The underlying hardware for the IDACs a PSoC4 has got is controlled by registers which can only be accessed by the CPU. So there is probably no way to change the IDAC input using hardware only.
The PSoC3/5 have got DMA capabilities, here the registers can be changed through a different path. Additionally there is a DAC-Bus that connects to signals fed into the DAC which can be connected to a counter.
Using an interrupt one can feed a table of samples to IDAC w/o
program intervention. So effectively a psuedo HW solution. That
approach is a very standard way of waveform creation. You could
also do it with a polynomial generating samples.
Some questions -
1) Range of frequencies you want to generate ?
2) Resolution of frequency generated ?
3) Absolute accuracy of frequency generated ?
4) Table size of waveform samples ?
5) Harmonic response of waveform generated (thinking sine) ?
6) Type of waveform, square, sine, ramp, tri, saw..... ?
Note PSOC 4 has a HW multiplier, could be used in poly generation
Thank you Bob and Dana. I spent a little time with the PSOC4 architecture guide and came to the same conclusion as Bob (about the ability to access the CSD_IDAC register).
I had seen another thread that Dana (or both of you) had contributed to talking about the IIR technique, PWM, sine table look up, etc. I was just looking for a way around having the processor being involved... there is that nice little LUT in hardware and counters. It just seems a shame the DAC can't be connected to them.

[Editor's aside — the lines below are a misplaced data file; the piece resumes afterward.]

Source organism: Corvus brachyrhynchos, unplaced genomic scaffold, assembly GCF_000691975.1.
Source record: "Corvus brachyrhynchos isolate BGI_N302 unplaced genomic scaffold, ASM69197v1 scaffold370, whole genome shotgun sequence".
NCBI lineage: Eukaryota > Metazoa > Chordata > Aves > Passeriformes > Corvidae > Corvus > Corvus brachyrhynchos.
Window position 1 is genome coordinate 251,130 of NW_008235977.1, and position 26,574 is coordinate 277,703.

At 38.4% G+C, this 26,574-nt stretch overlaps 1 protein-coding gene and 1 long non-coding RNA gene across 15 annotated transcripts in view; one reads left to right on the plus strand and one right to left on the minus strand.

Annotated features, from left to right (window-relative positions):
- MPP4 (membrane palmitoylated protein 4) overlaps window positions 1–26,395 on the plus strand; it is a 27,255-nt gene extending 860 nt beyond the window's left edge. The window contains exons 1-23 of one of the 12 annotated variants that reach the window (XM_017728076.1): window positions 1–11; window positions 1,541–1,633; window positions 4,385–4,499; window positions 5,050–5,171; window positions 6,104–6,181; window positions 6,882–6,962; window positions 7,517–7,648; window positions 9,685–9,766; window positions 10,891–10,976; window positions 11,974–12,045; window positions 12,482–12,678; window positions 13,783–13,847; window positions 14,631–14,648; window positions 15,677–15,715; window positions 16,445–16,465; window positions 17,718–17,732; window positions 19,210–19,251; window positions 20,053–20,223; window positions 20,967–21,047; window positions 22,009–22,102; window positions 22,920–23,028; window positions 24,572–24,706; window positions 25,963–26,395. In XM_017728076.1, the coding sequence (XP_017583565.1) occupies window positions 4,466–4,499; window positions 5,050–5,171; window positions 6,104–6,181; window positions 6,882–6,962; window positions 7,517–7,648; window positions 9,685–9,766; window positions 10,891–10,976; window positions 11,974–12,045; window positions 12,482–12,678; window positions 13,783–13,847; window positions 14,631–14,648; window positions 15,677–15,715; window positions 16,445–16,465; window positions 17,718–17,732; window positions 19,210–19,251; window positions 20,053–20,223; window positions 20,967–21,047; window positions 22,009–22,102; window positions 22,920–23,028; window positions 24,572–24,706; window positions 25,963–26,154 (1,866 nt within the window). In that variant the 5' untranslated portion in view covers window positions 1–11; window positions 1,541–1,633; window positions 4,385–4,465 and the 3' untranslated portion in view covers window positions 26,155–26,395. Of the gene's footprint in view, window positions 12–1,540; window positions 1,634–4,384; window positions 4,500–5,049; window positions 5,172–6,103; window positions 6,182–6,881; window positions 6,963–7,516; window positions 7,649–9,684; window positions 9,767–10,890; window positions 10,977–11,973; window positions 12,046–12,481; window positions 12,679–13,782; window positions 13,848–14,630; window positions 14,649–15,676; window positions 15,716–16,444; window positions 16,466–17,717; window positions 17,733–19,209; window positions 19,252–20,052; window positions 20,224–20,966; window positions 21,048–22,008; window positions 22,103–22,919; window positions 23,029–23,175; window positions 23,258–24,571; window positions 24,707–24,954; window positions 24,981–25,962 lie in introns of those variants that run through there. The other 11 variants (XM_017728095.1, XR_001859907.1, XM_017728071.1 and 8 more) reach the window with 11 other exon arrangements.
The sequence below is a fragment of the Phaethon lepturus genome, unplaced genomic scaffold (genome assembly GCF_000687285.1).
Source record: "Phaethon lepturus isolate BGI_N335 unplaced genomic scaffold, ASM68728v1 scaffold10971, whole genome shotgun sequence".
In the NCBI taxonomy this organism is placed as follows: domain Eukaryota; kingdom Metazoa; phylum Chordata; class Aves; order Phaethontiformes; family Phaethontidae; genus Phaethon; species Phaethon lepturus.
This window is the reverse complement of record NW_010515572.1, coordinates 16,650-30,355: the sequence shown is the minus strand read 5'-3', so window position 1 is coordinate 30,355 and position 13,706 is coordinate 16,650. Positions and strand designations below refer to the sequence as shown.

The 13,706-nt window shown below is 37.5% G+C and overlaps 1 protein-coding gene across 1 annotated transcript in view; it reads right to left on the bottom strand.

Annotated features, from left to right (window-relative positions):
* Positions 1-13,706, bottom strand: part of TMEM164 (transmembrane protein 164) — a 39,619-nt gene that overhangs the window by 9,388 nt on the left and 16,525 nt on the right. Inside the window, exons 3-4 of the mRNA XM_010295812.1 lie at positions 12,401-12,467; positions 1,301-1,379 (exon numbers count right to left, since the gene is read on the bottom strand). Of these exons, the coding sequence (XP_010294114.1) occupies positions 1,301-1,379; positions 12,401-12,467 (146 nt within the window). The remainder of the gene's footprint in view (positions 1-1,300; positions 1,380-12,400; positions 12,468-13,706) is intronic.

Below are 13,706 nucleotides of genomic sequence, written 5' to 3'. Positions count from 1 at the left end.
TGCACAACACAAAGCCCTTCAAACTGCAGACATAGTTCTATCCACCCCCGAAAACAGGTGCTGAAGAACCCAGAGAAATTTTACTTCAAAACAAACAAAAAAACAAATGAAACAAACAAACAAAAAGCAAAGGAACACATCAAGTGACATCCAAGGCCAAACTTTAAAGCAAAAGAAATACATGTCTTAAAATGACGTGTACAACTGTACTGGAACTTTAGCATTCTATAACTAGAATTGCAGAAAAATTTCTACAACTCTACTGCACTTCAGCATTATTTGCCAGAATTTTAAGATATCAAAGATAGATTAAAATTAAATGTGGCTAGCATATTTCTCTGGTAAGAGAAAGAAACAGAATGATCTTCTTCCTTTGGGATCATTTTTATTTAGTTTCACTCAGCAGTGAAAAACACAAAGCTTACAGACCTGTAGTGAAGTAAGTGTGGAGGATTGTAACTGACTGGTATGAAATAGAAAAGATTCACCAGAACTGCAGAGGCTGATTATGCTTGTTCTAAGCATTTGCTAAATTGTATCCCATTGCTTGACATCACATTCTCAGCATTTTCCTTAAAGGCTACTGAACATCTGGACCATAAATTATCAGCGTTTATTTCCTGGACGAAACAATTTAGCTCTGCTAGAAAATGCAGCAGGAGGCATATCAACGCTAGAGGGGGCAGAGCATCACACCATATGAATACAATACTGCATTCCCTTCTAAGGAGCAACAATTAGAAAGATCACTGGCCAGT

The PSoC4 is a generally reduced version of the original PSoC idea. This you may see when comparing the price of each: last year there was a promotion campaign selling a PSoC4245 for just $1. So it is quite obvious that the PSoC4 is designed for the mass-markets wasting the fewest amount of costly resources within the chip.
Again: If you are in need of a hardware-only solution feeding a DAC's input then use a PSoC5 for which there is a development kit availlable with some more capabilities than a pioneer kit.
You can also consider -
1) PSOC 1, feed a BP filter (its switch cap filter) with a square wave
to gen a sine. No CPU intervention.
2) PSOC 4, use an OpAmp and/or comparator to create sine (wein bridge
osc), tri, ramp. No CPU intervention.
Thanks... I think what I am going to try is an external R2R ladder and feed that back into an op-amp, so doing a poor mans external DAC.
That way I am only using a hand full of SMT resistors and I can do some LUT and/or counter waveforms with the same digital outputs. I will post if I get something working.
That is a tried and true technique. Some considerations -
1) What resolution are you seeking ? # bits ?
2) Make R in absolute magnitude fairly high to negate effects of
PSOC GPIO Rdson when GPIO is at "1". You sacrifice speed
however by doing this.
3) You will have glitches due to unequal GPIO switching times
and also due to layout, stray C, etc.. Consider using OpAmp
as a S/H and disconnect it when updating ladder inputs, then
reconnect it. Then OpAmp will slew to final value.
4) What switching rate are you shooting for in the DAC, SPS ?
5) What waveforms are you trying to generate ?
Note there are a number of folks out there that offer precision
R-2R thin film ladder networks, sip packages, etcc. Vishay, Bournes,
Good point about the glitching... I am guessing that that will be of high enough frequency that I can add a cap or two (ala active filter) to suppress that in the voltage conversion (internal) op-amp.
I don't mean to be coy, but let me build what I am thinking about and post it when I am done...
Thanks again to you and Bob.
Cypress released new variant of PSoC4 familiy "PSoC4A-M". This has the DMA feature. Hope this will help.